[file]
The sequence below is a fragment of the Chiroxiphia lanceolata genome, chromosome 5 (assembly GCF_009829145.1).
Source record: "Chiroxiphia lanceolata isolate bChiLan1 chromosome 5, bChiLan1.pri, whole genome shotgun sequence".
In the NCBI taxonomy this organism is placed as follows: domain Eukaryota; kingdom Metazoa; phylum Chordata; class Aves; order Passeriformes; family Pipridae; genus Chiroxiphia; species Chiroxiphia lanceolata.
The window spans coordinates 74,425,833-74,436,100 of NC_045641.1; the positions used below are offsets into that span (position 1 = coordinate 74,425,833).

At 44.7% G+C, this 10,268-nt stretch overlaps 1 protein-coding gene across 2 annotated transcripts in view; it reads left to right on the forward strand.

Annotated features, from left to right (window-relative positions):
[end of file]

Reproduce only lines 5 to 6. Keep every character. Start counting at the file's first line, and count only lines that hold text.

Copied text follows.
At 44.7% G+C, this 10,268-nt stretch overlaps 1 protein-coding gene across 2 annotated transcripts in view; it reads left to right on the forward strand.

Annotated features, from left to right (window-relative positions):